3 Challenges Respiratory Therapists Face in Home Care

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3 Challenges Respiratory Therapists Face in Home Care

Breathing is critical to life, which means keeping airways clear can be highly stressful. If you’re a respiratory therapist, you know how critical every intubation is. Performing vital procedures is a big part of your job, especially in intensive care.

But what happens outside of the hospital walls? Increasingly, care is being delivered in the community. This is especially true for patients with chronic diseases, including chronic obstructive pulmonary decease (COPD). As a result, there are new opportunities for respiratory therapists to work in these environments.

That said, home care comes with its own difficulties. Every specialist who ventures out into the community can expect to encounter a learning curve.

In this post, we’ll look at three major challenges respiratory therapists (RTs) face in home and community care settings. We’ll look specifically at COPD, and explore one potential way of overcoming the obstacles it poses to improved patient outcomes and wellbeing.



Staying up-to-date

Staying abreast of recent developments is crucial in every healthcare field. Respiratory therapy is no exception.

Because breathing apparatus plays a critical role in treating many COPD patients, maintaining up-to-date knowledge of equipment should be a major priority. For practitioners, it’s no easy task.

Respiratory care technology is constantly evolving. Equipment is replaced every year, forcing respiratory therapists to overcome new learning curves on an ongoing basis.

The key, of course, is to maintain the proper balance. Your primary concern should be the patient. But you can’t provide the patient with the highest possible quality of care if your knowledge is outdated.

In home care, keeping up can be especially challenging. There’s no doubt that home oxygen equipment has made life better for many COPD patients (especially those in the late stages of the disease). But using it isn’t exactly second nature to most patients. As a result, respiratory therapists must often teach people who have no healthcare training to use medical equipment.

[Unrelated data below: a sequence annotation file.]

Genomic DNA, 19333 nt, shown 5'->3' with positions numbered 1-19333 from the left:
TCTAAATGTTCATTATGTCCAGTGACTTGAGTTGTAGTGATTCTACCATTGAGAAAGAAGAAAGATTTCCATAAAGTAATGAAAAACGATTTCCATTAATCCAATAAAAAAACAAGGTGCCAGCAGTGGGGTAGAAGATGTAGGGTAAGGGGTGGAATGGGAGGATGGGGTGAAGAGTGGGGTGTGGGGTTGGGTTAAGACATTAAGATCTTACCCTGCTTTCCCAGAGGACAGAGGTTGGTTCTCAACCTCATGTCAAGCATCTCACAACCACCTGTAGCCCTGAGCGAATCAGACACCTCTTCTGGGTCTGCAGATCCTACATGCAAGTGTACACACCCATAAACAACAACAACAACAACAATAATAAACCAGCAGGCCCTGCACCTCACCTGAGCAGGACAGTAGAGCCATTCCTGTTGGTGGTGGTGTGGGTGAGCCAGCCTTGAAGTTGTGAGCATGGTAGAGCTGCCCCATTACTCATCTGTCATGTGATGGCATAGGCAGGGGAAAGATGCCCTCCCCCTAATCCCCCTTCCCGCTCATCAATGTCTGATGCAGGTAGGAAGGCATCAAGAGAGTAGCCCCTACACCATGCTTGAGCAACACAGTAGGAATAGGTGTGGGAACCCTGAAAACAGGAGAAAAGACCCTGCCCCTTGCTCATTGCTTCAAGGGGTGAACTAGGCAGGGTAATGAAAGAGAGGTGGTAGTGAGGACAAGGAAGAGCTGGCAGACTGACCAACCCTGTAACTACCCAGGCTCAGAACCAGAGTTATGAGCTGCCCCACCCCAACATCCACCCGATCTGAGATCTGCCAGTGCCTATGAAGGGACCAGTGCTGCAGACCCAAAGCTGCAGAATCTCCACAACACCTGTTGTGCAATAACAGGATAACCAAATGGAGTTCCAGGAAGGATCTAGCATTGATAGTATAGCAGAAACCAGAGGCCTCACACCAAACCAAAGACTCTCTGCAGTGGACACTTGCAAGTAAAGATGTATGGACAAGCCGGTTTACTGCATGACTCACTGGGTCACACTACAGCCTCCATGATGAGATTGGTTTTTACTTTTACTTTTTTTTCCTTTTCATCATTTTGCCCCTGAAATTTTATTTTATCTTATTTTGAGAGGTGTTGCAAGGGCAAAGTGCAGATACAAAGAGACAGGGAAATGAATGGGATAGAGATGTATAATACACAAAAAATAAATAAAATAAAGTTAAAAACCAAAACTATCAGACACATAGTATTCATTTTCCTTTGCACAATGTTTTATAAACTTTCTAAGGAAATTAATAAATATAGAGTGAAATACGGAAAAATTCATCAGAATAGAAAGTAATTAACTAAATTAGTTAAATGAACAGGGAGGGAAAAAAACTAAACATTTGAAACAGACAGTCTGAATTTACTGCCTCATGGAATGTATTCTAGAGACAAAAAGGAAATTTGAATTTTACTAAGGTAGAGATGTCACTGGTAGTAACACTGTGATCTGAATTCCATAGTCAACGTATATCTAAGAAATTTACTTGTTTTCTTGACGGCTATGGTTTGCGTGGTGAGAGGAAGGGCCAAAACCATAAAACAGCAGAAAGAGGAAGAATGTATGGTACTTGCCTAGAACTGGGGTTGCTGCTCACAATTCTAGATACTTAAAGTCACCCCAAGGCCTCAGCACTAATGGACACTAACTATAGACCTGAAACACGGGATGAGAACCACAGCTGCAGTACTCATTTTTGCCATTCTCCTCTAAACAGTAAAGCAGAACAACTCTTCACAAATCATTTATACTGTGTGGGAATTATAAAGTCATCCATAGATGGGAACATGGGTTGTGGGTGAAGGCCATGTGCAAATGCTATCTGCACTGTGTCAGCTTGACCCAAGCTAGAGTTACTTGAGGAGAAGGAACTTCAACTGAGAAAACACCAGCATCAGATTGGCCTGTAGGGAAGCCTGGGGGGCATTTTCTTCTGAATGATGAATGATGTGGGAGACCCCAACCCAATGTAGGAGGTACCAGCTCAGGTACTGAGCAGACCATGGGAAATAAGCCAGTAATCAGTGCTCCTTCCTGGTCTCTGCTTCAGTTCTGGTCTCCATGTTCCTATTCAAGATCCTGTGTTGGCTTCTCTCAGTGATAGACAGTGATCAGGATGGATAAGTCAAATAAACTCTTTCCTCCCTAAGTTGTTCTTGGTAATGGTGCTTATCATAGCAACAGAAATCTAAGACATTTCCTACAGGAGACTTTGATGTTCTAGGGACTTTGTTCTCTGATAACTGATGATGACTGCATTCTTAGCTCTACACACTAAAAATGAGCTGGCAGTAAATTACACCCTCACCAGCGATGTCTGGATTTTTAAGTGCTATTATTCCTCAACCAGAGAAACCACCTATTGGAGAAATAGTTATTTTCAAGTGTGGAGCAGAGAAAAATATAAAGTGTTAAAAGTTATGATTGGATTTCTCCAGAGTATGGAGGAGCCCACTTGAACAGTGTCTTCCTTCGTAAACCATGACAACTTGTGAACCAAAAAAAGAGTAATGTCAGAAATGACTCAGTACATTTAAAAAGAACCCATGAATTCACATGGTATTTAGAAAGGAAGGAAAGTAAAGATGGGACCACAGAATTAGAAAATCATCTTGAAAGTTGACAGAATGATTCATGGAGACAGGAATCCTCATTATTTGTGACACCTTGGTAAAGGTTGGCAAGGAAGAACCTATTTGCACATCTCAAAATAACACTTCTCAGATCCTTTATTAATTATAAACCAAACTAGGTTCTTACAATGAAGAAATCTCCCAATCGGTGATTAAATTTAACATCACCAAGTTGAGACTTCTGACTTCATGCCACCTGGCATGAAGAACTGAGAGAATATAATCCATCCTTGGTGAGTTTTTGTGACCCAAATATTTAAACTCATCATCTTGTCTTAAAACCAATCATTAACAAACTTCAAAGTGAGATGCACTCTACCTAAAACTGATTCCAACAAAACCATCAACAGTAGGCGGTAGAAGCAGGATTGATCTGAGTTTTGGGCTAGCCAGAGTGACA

In short, respiratory therapists who work in patient homes have to understand new technologies inside and out.

The field has come a long way in the last few decades. Recent developments have been nothing short of astonishing. As respiratory therapists move increasingly into home and community care, their knowledge bases will only grow.




Dealing with patient non-compliance

Patients living with chronic diseases want to take good care of themselves. Living at home, they have the opportunity to do just that—while remaining independent.

But self care can be a challenge. And managing COPD in particular requires a lot of dedication.

For ongoing management, respiratory therapists may choose to employ a holistic approach. They can educate patients about important lifestyle changes. They can guide them through pulmonary rehabilitation. And they can show patients how to use at-home equipment and take medications.

Unfortunately, many patients don’t participate consistently,which means they won’t likely see the maximum benefits of all of this effort.

As one example, it’s critical for those with COPD to take inhaled medications as directed—yet non-compliance remains a major issue. Perhaps even more shocking is the fact that nearly half of adults over 40 with breathing difficulties due to asthma or COPD continue to smoke.

For many respiratory therapists, few things are more emotionally difficult than watching a patient decline quickly when self care could slow the progression of her disease.